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Centaurs are a half-humanoid, half-horse, war-like tribal race. They abound in central and southern Kalimdor, primarily in Desolace and the Barrens, where they engage in constant war against other centaur and tauren tribes. Though rare, the woods of the Blasted Lands in the Eastern Kingdoms were once heavily populated with centaurs.[4] They are savagery and brutality incarnate.[5]



For more details, see Origins below.

Centaurs originated from Cenarius and/or from his sons Zaetar and "the centaur". Five centaur clans in Kalimdor are the bastard offspring of Zaetar — a keeper of the grove and the eldest son of the demigod Cenarius — and an earth elemental, Princess Theradras. They are therefore related to the keepers of the grove and the dryads — through their Cenarion lineage — and the element of Earth. The centaurs, ever grateful creatures, slew their father in a bloodthirsty rage and their mother buried his remains in Maraudon, which became a holy place for the centaurs. To this day, she stands guard over Zaetar's remains, holding his spirit prisoner.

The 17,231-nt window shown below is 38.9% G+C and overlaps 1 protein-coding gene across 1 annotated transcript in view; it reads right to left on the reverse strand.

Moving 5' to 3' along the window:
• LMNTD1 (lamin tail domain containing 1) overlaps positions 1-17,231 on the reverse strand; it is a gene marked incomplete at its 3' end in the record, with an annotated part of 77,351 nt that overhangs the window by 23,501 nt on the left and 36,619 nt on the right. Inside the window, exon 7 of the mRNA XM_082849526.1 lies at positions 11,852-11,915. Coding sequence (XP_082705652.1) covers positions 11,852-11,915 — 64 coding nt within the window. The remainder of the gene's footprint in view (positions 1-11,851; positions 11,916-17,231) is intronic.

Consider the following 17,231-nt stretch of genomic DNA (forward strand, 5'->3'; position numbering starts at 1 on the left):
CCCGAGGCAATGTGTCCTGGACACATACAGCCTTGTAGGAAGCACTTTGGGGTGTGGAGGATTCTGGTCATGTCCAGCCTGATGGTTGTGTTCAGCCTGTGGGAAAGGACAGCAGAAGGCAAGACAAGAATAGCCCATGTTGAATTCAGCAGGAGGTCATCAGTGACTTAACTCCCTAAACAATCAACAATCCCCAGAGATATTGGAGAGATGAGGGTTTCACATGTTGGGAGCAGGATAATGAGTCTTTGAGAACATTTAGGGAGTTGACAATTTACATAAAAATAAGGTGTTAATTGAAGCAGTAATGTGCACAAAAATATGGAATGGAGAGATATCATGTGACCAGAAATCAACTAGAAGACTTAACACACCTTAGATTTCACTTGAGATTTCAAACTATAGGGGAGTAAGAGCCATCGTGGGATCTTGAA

Other centaurs integrated into Zaetar's clans, and those that make up other clans are said to be born from Cenarius or by his son "the centaur".

Conflict with the Horde

A centaur as seen in Warcraft III.

Hatred of the Centaur, a tauren myth, tells how the early tauren were driven from their ancestral lands (presumably in Mulgore) and forced to wander the Barrens of Kalimdor. The tauren claim that the centaurs have always existed to scourge the land.

When the orcs first arrived in Kalimdor, they found the nomadic tauren under constant attack from the centaurs. Through the aid of the orcs, the tauren were finally able to reclaim their ancestral lands and live in peace once more. The conflict between the Horde and the centaurs continues, however, particularly in the Barrens. The members of the Horde hate them so intensely that they have taken to skinning their corpses and making rugs out of them. Such decorations are a common sight in cities such as Orgrimmar and Thunder Bluff.